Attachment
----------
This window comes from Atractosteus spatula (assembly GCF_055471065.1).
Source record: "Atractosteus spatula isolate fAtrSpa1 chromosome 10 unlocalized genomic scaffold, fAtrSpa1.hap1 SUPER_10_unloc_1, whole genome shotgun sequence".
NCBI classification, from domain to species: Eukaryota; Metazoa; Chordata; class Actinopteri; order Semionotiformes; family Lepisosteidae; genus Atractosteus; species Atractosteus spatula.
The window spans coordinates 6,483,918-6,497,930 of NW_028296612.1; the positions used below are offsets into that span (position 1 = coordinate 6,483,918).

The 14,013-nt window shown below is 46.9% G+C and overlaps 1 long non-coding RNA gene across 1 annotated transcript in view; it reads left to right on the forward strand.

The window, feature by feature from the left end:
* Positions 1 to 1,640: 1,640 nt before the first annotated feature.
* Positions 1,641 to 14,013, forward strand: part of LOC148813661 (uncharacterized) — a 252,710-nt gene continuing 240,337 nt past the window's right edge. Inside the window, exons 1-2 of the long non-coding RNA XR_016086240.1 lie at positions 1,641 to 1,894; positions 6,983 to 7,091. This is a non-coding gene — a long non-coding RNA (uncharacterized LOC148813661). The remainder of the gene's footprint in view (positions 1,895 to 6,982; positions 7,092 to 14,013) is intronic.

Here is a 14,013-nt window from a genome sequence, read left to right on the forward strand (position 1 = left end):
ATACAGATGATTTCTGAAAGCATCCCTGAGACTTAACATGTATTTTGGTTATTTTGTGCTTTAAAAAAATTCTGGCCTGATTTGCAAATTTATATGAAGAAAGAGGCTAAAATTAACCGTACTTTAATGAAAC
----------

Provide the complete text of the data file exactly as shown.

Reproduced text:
This window comes from Atractosteus spatula (assembly GCF_055471065.1).
Source record: "Atractosteus spatula isolate fAtrSpa1 chromosome 10 unlocalized genomic scaffold, fAtrSpa1.hap1 SUPER_10_unloc_1, whole genome shotgun sequence".
NCBI classification, from domain to species: Eukaryota; Metazoa; Chordata; class Actinopteri; order Semionotiformes; family Lepisosteidae; genus Atractosteus; species Atractosteus spatula.
The window spans coordinates 6,483,918-6,497,930 of NW_028296612.1; the positions used below are offsets into that span (position 1 = coordinate 6,483,918).

The 14,013-nt window shown below is 46.9% G+C and overlaps 1 long non-coding RNA gene across 1 annotated transcript in view; it reads left to right on the forward strand.

The window, feature by feature from the left end:
* Positions 1 to 1,640: 1,640 nt before the first annotated feature.
* Positions 1,641 to 14,013, forward strand: part of LOC148813661 (uncharacterized) — a 252,710-nt gene continuing 240,337 nt past the window's right edge. Inside the window, exons 1-2 of the long non-coding RNA XR_016086240.1 lie at positions 1,641 to 1,894; positions 6,983 to 7,091. This is a non-coding gene — a long non-coding RNA (uncharacterized LOC148813661). The remainder of the gene's footprint in view (positions 1,895 to 6,982; positions 7,092 to 14,013) is intronic.

Here is a 14,013-nt window from a genome sequence, read left to right on the forward strand (position 1 = left end):
ATACAGATGATTTCTGAAAGCATCCCTGAGACTTAACATGTATTTTGGTTATTTTGTGCTTTAAAAAAATTCTGGCCTGATTTGCAAATTTATATGAAGAAAGAGGCTAAAATTAACCGTACTTTAATGAAAC